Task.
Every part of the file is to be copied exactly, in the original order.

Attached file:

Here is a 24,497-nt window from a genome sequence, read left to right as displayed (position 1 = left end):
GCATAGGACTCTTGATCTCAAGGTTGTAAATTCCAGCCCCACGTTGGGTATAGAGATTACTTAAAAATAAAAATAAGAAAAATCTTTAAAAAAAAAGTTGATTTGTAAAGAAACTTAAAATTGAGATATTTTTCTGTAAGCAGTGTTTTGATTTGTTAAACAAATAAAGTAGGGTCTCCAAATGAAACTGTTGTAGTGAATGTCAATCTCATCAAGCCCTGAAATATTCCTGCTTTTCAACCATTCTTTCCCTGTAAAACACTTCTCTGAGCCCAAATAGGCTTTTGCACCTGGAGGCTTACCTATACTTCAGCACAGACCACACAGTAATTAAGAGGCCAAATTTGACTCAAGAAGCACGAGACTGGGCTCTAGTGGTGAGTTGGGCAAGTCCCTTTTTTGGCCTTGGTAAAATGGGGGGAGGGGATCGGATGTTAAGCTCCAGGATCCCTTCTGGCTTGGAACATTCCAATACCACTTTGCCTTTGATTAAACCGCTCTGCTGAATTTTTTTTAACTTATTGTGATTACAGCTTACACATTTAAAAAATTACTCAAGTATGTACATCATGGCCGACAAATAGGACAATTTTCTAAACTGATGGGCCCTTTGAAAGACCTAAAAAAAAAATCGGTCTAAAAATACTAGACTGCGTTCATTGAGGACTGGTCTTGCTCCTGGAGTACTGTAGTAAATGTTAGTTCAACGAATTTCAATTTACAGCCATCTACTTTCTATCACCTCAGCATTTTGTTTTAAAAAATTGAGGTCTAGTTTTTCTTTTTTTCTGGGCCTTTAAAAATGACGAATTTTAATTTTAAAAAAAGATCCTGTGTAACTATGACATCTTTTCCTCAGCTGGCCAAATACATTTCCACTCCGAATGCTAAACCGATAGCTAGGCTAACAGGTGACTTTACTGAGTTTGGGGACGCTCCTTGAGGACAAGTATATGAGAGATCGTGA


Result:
Here is a 24,497-nt window from a genome sequence, read left to right as displayed (position 1 = left end):
GCATAGGACTCTTGATCTCAAGGTTGTAAATTCCAGCCCCACGTTGGGTATAGAGATTACTTAAAAATAAAAATAAGAAAAATCTTTAAAAAAAAAGTTGATTTGTAAAGAAACTTAAAATTGAGATATTTTTCTGTAAGCAGTGTTTTGATTTGTTAAACAAATAAAGTAGGGTCTCCAAATGAAACTGTTGTAGTGAATGTCAATCTCATCAAGCCCTGAAATATTCCTGCTTTTCAACCATTCTTTCCCTGTAAAACACTTCTCTGAGCCCAAATAGGCTTTTGCACCTGGAGGCTTACCTATACTTCAGCACAGACCACACAGTAATTAAGAGGCCAAATTTGACTCAAGAAGCACGAGACTGGGCTCTAGTGGTGAGTTGGGCAAGTCCCTTTTTTGGCCTTGGTAAAATGGGGGGAGGGGATCGGATGTTAAGCTCCAGGATCCCTTCTGGCTTGGAACATTCCAATACCACTTTGCCTTTGATTAAACCGCTCTGCTGAATTTTTTTTAACTTATTGTGATTACAGCTTACACATTTAAAAAATTACTCAAGTATGTACATCATGGCCGACAAATAGGACAATTTTCTAAACTGATGGGCCCTTTGAAAGACCTAAAAAAAAAATCGGTCTAAAAATACTAGACTGCGTTCATTGAGGACTGGTCTTGCTCCTGGAGTACTGTAGTAAATGTTAGTTCAACGAATTTCAATTTACAGCCATCTACTTTCTATCACCTCAGCATTTTGTTTTAAAAAATTGAGGTCTAGTTTTTCTTTTTTTCTGGGCCTTTAAAAATGACGAATTTTAATTTTAAAAAAAGATCCTGTGTAACTATGACATCTTTTCCTCAGCTGGCCAAATACATTTCCACTCCGAATGCTAAACCGATAGCTAGGCTAACAGGTGACTTTACTGAGTTTGGGGACGCTCCTTGAGGACAAGTATATGAGAGATCGTGA